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Reviewed by Scott Skipper for Readers' Favorite
South Africa was a police state as brutal and oppressive as any. How the Water Falls tells the story of civil war and the collapse of apartheid through the viewpoints of several diverse characters. Lena was half Bantu, half Xhosa. While attending school she wrote articles and rallied for change. Joanne was of English extraction and worked for an English language newspaper. She was surprised to take a call from Jared, a Boer, who was also a notorious disgraced soldier. Lena’s efforts earned her a beating and gang rape in police headquarters. The revelation that Jared gave to Joanne, which censorship quashed for five years, not only unveiled a massacre of women and children, but also implicated a high-ranking police official, Jared’s brother. Unfortunately, the fallout from it tore apart the lives and families of everyone involved.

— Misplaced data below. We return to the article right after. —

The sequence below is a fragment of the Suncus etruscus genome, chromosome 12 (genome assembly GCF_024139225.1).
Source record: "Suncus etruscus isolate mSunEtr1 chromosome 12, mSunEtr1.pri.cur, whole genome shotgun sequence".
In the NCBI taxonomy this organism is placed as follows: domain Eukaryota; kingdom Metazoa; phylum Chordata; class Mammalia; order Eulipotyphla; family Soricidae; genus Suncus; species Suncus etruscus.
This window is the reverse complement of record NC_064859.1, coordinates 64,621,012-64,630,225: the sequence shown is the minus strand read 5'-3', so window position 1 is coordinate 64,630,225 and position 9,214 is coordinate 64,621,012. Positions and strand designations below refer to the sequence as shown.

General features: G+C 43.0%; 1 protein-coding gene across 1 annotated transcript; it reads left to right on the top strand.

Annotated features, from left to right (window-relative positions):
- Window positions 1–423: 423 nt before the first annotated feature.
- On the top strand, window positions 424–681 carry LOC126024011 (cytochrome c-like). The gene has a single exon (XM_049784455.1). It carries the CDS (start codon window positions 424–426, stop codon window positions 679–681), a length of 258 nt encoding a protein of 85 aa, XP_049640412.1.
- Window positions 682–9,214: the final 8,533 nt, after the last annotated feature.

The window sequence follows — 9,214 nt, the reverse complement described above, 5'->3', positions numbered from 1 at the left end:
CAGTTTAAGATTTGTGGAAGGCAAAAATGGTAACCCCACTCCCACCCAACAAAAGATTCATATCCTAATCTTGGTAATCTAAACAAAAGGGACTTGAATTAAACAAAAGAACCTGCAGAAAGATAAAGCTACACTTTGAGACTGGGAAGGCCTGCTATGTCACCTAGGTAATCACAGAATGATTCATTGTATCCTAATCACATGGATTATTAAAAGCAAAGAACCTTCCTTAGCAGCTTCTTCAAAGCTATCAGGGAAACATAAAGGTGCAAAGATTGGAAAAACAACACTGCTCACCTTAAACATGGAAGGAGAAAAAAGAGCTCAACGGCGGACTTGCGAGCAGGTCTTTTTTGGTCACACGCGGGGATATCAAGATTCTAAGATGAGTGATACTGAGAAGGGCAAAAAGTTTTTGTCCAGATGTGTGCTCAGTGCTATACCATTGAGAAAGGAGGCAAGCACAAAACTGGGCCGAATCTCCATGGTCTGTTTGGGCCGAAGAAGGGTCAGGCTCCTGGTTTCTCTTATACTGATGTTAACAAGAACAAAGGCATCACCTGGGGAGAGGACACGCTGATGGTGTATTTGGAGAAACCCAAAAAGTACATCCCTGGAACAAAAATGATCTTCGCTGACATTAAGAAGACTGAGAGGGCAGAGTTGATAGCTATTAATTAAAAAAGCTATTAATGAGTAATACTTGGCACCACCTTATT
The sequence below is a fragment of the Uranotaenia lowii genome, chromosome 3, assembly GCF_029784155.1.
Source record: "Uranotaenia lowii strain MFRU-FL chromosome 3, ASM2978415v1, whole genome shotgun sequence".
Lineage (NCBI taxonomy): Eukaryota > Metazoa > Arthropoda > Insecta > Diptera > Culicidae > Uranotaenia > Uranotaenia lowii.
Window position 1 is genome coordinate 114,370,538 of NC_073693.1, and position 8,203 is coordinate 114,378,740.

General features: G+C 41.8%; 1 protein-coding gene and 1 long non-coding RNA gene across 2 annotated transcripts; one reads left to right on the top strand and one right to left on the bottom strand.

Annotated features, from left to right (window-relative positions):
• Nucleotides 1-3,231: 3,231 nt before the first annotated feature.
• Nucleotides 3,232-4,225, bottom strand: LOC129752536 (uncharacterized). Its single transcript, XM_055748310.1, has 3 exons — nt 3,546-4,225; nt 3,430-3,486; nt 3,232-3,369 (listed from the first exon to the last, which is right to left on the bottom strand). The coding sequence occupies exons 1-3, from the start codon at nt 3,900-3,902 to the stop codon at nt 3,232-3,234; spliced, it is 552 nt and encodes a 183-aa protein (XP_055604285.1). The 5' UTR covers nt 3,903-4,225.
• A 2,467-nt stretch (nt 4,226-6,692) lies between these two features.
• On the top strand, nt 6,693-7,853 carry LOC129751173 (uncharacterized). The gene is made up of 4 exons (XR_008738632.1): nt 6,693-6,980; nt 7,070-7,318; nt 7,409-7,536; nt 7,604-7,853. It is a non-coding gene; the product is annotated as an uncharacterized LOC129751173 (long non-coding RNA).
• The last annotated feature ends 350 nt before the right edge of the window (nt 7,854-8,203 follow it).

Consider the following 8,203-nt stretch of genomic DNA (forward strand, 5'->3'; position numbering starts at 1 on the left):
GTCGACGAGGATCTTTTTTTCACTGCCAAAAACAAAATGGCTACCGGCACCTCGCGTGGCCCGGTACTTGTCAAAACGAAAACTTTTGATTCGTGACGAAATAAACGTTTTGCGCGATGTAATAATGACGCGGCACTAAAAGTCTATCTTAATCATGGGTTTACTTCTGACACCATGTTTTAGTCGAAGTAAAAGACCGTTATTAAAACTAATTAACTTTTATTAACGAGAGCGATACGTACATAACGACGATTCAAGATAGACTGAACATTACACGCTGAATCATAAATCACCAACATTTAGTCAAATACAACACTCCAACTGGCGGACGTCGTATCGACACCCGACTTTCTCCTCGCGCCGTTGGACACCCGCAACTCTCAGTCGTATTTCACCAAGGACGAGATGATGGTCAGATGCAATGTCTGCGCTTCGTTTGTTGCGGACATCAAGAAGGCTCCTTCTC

How the Water Falls unmasks the bloody state of affairs when the majority of a population is subjugated to the very brink of slavery. Without rights, the black tribes remained banished to squalid, impoverished townships, having to seek white approval to move or even to remain with family. The horrors described in this chilling account are hard for the mind of a twenty-first century American to comprehend. K.P. Kollenborn’s prose is unique, and the South African dialect is at times a trifle dense. The reader is, however, compelled by the sheer scope of the mayhem contained herein to ride the wave of madness to its uncertain conclusion. Historical fiction ought always to educate. The message here is a vital warning about the perils of repressive government that has been ignored time and time again throughout human history.